The same data as the previous image, but cleaned up, meaning categories are assigned correctly, nothing is left blank.

Sample data after cleaning.

Train/Test Split
Next, we split these contacts into a training set and a test set. The model will learn from users in the training set, while we test the model’s accuracy in the test set. (Note: the same user cannot be in both sets, since the model would effectively be cheating off the answer key.)

Different splits can be used, but here, we’ll randomly select 80% of users to be in the training set, with the remainder in the test set. Once we’ve completed this process, we see that we have randomly split our 45211 total users into 36168 users in the training set and 9043 users in the test set.

Model Training and Evaluation
Then, we’ll train the model using the xgboost algorithm. Afterwards, we’ll evaluate the resulting model. While xgboost is quite configurable, we’ll primarily use the defaults for simplicity in today’s example.

First, we look at the AUC (area under curve). This is a commonly used metric for classification models such as this one, which produces a number between 0.5 and 1. The higher the AUC, the better the model. In this case, our AUC was about 0.73, indicating that we have a medium level of model performance. This is to be expected in this type of use case because customer behavior can never fully be predicted.

Grid of 2x2 showing actual labels on the y axis and predicted labels on the x axis. On both x and y there are "Did not convert" and "converted" labels.

The Confusion Matrix.

Next, we look at the above confusion matrix. The vertical axis represents the actual conversion outcome for users in the test set, while the horizontal axis represents the predicted conversion outcome. For example, 7638 users were correctly predicted not to convert, while 565 users were correctly predicted to convert. 314 users were predicted to convert but didn’t, while 526 users were predicted not to convert but did.

While this model is not perfect, it’s important to note that it could have been extremely useful, nonetheless, because we can use it for segmentation. Let’s examine this use case more carefully.

Segmentation is often not covered in introductory ML tutorials, but it’s essential to making the most of your predictive models for marketing. Let’s try ranking users into 10 deciles and seeing how likely each segment is to convert. The technical details of how we do this can be found in the notebook, but we’ll stick to talking about what we do with the results here. We divide users into 10 deciles, ranked by their likelihood of converting as predicted by the model.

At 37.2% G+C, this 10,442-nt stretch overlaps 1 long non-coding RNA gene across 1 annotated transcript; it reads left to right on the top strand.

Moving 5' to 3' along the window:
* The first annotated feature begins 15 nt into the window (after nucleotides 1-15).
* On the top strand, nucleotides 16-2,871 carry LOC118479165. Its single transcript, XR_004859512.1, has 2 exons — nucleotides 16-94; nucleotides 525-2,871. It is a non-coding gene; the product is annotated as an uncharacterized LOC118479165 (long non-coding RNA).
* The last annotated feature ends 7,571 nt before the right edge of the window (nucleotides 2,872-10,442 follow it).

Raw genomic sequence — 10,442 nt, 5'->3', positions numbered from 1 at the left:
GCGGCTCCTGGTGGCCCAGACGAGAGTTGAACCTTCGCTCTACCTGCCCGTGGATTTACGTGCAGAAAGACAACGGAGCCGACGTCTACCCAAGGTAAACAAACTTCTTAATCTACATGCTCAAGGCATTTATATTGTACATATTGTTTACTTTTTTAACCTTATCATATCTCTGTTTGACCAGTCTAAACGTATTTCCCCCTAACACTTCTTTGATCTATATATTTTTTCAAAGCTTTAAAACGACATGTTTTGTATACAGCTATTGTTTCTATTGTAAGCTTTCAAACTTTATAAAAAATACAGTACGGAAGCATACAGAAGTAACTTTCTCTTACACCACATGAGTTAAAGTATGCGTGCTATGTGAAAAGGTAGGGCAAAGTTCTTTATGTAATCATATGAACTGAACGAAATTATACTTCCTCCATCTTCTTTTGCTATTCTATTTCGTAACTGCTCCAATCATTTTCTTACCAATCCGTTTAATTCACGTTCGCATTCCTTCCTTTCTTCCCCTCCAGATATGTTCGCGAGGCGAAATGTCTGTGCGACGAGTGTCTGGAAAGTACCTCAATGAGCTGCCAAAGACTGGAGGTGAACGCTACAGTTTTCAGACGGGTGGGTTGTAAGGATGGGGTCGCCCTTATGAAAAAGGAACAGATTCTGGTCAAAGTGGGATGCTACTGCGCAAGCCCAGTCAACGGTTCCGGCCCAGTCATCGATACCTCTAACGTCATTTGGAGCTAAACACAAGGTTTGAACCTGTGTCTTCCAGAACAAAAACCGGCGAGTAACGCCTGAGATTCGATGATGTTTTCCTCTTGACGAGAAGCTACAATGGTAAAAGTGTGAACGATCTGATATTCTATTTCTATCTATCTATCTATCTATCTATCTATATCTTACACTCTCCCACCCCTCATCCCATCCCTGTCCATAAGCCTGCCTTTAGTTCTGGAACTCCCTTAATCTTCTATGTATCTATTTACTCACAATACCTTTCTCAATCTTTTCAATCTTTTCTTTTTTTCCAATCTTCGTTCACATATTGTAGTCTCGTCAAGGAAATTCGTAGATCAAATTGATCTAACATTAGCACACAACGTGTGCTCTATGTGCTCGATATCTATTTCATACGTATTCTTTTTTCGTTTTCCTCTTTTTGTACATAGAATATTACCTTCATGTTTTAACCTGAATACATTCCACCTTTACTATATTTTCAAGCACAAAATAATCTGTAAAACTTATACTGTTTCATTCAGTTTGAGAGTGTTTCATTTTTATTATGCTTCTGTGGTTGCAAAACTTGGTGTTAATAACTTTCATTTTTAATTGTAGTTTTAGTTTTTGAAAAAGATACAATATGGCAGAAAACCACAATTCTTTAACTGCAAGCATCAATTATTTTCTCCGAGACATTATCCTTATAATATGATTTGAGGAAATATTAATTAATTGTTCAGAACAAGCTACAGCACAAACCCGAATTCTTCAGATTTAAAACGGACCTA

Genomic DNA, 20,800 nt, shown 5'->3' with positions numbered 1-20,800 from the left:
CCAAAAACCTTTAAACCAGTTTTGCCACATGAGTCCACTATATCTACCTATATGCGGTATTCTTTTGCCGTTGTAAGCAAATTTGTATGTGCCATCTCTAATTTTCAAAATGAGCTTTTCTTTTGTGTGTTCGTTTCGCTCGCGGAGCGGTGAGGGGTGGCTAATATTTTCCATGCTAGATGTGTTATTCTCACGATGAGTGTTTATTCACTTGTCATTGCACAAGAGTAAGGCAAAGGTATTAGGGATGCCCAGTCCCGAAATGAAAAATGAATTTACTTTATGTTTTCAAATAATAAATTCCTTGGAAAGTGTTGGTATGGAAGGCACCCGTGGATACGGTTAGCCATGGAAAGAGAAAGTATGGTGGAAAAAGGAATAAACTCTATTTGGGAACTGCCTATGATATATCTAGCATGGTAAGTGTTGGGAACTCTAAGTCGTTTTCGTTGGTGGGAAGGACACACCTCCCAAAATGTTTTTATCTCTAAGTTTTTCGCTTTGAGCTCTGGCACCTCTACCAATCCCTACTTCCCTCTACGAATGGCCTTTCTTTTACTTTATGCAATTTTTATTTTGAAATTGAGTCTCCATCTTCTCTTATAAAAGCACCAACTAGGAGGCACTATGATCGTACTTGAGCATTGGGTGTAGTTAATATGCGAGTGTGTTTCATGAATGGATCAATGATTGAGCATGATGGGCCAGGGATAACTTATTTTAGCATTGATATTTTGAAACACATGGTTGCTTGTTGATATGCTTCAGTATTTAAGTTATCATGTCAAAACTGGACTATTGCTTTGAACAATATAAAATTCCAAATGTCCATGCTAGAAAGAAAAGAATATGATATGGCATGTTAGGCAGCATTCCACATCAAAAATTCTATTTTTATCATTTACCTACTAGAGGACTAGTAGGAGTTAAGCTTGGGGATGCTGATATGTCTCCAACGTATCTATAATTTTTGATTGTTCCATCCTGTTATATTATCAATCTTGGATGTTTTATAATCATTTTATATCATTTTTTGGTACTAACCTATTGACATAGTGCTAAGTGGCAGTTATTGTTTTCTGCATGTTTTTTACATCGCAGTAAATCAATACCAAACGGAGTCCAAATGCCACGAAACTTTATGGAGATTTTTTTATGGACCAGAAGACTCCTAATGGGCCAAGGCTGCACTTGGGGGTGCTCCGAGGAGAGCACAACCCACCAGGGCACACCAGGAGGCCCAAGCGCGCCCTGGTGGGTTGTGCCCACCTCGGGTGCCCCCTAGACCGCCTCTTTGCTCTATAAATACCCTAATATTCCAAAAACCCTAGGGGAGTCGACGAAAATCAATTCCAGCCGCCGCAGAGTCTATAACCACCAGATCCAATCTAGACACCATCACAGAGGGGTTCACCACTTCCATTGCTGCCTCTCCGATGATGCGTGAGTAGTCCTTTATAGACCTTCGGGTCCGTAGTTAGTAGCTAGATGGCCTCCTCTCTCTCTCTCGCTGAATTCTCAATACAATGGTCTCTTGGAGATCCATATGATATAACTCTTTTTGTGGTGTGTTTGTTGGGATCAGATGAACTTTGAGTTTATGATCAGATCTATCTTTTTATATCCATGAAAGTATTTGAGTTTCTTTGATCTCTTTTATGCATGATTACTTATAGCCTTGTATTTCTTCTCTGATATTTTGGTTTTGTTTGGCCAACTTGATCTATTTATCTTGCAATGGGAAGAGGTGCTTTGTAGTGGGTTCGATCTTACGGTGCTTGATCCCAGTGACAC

Bar chart showing conversion rate by decile. The x axis is deciles 0 through 9, 9 having the largest bar chart (highest conversion), 0 having none.

Bar chart depicting conversion rate by decile.

As we can see here, the top decile, labeled “9,” has about a 60% chance to convert, while deciles 0-5 have almost no chance to convert. Since we know this information before sending the campaign out, this information is quite actionable. We can choose, for example, not to bother sending the campaign to deciles 0 through 5 and to send out a promotion to segments 6 through 9. We could even tailor our messaging to each of these segments.

The practical demonstration with marketing data from a Portuguese banking institution vividly illustrates the practical application of predictive modeling in marketing, showcasing its ability to enable precise segmentation and optimal resource allocation.

Machine Learning: A Marketing Game-Changer

Machine learning quietly revolutionizes our daily experiences, from filtering email spam to curating personalized recommendations on streaming platforms. Its prowess lies in learning from data, liberating us from mundane tasks, and enhancing our insight. As demonstrated in the example above, predictive analytics reshapes marketing strategies, offering insights that refine interactions and optimize resource allocation.

In marketing, predictive models equipped to analyze multifaceted data points accurately forecast user behavior, eliminating guesswork in targeting specific segments. This not only saves time but improves the quality of interactions. By discerning patterns in consumer behavior, ML empowers marketers to anticipate trends, personalize outreach, and optimize campaigns. This dynamic technology doesn’t just streamline processes; it refines targeting criteria, enhances customer experiences, and maximizes ROI.

Iterable’s Predictive Goals represents the next iteration of making your data work for you–what if you could predict what your customers will do instead of looking only at what they’ve already done? Predictive Goals, within the context of machine learning, sets the foundation for businesses to not only understand but actively engage and optimize interactions with their audience, marking a pivotal step towards a symbiotic relationship between technology and consumer engagement.

To learn more about Iterable’s Predictive Goals, schedule a demo or reach out to your CSM.